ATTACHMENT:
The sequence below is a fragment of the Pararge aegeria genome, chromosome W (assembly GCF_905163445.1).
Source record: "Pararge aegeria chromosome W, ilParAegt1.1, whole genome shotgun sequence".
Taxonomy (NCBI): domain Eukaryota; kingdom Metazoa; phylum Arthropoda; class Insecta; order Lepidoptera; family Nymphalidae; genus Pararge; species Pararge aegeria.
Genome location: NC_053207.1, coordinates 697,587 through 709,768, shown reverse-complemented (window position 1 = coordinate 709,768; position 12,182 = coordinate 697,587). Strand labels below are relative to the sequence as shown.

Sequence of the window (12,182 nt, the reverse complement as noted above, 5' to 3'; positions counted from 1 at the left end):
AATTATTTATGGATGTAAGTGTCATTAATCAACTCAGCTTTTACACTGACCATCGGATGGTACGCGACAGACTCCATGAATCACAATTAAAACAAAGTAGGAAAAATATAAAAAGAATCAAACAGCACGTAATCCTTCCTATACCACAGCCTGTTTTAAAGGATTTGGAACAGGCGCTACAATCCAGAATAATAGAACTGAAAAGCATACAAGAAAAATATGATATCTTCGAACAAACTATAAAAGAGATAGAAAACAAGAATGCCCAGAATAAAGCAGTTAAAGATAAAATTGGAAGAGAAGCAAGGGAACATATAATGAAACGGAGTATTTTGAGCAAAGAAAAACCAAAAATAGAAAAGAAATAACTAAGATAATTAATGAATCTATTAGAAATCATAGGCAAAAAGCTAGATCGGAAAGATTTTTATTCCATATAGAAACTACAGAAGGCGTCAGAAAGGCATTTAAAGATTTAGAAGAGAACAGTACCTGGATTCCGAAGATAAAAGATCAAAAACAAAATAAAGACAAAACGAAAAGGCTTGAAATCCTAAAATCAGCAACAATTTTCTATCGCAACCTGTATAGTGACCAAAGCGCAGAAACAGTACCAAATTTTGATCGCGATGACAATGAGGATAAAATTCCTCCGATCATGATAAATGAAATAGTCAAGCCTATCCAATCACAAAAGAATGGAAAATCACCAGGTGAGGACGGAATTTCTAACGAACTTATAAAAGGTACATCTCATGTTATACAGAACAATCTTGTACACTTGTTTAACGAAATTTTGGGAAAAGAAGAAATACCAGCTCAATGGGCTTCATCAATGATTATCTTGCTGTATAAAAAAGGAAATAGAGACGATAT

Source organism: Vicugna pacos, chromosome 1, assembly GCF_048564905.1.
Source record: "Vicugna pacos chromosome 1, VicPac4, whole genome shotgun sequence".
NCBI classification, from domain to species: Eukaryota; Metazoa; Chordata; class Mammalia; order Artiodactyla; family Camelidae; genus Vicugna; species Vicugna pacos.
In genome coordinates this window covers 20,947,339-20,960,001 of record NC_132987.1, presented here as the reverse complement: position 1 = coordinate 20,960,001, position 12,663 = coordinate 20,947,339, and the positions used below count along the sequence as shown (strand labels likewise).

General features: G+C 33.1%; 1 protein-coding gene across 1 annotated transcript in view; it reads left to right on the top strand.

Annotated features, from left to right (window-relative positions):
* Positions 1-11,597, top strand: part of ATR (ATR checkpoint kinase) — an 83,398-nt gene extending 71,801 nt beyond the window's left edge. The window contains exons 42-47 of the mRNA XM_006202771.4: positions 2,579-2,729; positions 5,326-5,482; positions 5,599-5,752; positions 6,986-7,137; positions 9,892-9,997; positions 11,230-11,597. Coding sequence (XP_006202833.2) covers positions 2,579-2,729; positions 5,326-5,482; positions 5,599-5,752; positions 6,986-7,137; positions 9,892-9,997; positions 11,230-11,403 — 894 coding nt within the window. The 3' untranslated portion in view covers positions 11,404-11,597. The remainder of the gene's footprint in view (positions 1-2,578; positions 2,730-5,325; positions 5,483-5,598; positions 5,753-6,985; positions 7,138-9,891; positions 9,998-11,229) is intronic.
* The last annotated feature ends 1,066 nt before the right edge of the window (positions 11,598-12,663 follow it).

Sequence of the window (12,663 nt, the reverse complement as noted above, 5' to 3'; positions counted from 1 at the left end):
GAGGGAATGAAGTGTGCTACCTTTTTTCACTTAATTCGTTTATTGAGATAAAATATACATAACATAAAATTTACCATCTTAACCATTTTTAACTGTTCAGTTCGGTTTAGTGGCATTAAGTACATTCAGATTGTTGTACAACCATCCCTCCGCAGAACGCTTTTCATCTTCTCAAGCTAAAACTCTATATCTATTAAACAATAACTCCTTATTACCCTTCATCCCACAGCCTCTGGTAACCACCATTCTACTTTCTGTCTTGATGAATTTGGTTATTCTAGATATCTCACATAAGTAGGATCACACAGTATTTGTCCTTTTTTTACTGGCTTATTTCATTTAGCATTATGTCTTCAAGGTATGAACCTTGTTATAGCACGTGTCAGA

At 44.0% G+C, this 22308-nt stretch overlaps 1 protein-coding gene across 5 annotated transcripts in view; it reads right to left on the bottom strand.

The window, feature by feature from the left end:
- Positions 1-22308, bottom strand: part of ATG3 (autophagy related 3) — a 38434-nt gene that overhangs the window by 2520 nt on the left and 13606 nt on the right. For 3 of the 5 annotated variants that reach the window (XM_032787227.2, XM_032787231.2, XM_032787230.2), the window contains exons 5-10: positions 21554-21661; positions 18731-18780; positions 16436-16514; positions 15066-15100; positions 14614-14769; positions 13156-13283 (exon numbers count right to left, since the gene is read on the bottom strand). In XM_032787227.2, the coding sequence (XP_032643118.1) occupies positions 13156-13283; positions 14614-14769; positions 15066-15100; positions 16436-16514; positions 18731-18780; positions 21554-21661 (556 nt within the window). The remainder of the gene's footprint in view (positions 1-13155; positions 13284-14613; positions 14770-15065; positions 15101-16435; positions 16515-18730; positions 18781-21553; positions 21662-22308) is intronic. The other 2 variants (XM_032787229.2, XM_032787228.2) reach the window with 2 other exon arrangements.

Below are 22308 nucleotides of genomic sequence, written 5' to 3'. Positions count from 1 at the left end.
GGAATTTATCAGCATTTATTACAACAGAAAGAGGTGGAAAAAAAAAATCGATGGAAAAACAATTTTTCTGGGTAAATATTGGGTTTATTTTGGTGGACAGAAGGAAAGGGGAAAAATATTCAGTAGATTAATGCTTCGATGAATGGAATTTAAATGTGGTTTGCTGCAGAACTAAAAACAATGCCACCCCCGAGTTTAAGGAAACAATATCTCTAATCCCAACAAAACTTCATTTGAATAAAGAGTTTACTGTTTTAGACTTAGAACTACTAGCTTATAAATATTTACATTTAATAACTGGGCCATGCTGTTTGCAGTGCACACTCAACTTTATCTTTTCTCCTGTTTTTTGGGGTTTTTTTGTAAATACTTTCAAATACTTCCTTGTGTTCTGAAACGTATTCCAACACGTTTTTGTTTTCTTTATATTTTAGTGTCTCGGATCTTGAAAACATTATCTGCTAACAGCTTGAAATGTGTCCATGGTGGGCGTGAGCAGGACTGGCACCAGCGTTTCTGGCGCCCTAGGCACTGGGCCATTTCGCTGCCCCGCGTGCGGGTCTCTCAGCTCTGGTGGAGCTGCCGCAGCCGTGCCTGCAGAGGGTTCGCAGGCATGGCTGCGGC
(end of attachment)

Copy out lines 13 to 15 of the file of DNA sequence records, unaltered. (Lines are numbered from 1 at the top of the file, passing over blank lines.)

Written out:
* Positions 1-11,597, top strand: part of ATR (ATR checkpoint kinase) — an 83,398-nt gene extending 71,801 nt beyond the window's left edge. The window contains exons 42-47 of the mRNA XM_006202771.4: positions 2,579-2,729; positions 5,326-5,482; positions 5,599-5,752; positions 6,986-7,137; positions 9,892-9,997; positions 11,230-11,597. Coding sequence (XP_006202833.2) covers positions 2,579-2,729; positions 5,326-5,482; positions 5,599-5,752; positions 6,986-7,137; positions 9,892-9,997; positions 11,230-11,403 — 894 coding nt within the window. The 3' untranslated portion in view covers positions 11,404-11,597. The remainder of the gene's footprint in view (positions 1-2,578; positions 2,730-5,325; positions 5,483-5,598; positions 5,753-6,985; positions 7,138-9,891; positions 9,998-11,229) is intronic.
* The last annotated feature ends 1,066 nt before the right edge of the window (positions 11,598-12,663 follow it).

Sequence of the window (12,663 nt, the reverse complement as noted above, 5' to 3'; positions counted from 1 at the left end):